As much as this employment tribunal decision is attention-grabbing, it is hardly of much surprise. Such is the proliferation of vegan diets as well as vegan beliefs, it was only a matter of time before the issue went before the courts.
The tribunal determined that veganism could be characterised as a "religion or belief", which is one of the nine protected characteristics prescribed by the Equality Act 2010. The other protected characteristics are age, disability, gender reassignment, marriage or civil partnership, pregnancy and maternity, race, sex and sexual orientation. The significance stems from the fact that it is unlawful to discriminate against someone on the basis of a protected characteristic (although discrimination may be allowed for certain protected characteristics in specific circumstances).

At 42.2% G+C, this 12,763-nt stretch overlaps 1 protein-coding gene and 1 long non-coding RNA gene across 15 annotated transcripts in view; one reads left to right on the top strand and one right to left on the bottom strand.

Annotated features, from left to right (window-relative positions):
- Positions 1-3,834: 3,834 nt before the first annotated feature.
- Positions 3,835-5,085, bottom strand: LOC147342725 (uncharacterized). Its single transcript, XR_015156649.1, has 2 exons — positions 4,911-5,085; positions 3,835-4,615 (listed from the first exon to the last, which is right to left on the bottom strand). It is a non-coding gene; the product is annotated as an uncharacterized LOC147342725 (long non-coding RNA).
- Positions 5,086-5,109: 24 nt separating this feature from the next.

However, being an employment tribunal decision, it is not a binding authority. This means that in other cases, a judge may decide otherwise. Nevertheless, it is likely to be only a matter of time before the issue comes up before the Court of Appeal, when a binding determination can be made.
Should you have any issues relating to discrimination, please contact our Employment team who will be happy to assist.
The judge Robin Postle ruled that ethical veganism qualifies as a philosophical belief under the Equality Act 2010 by satisfying several tests - including that it is worthy of respect in a democratic society, not incompatible with human dignity and not conflicting with the fundamental rights of others.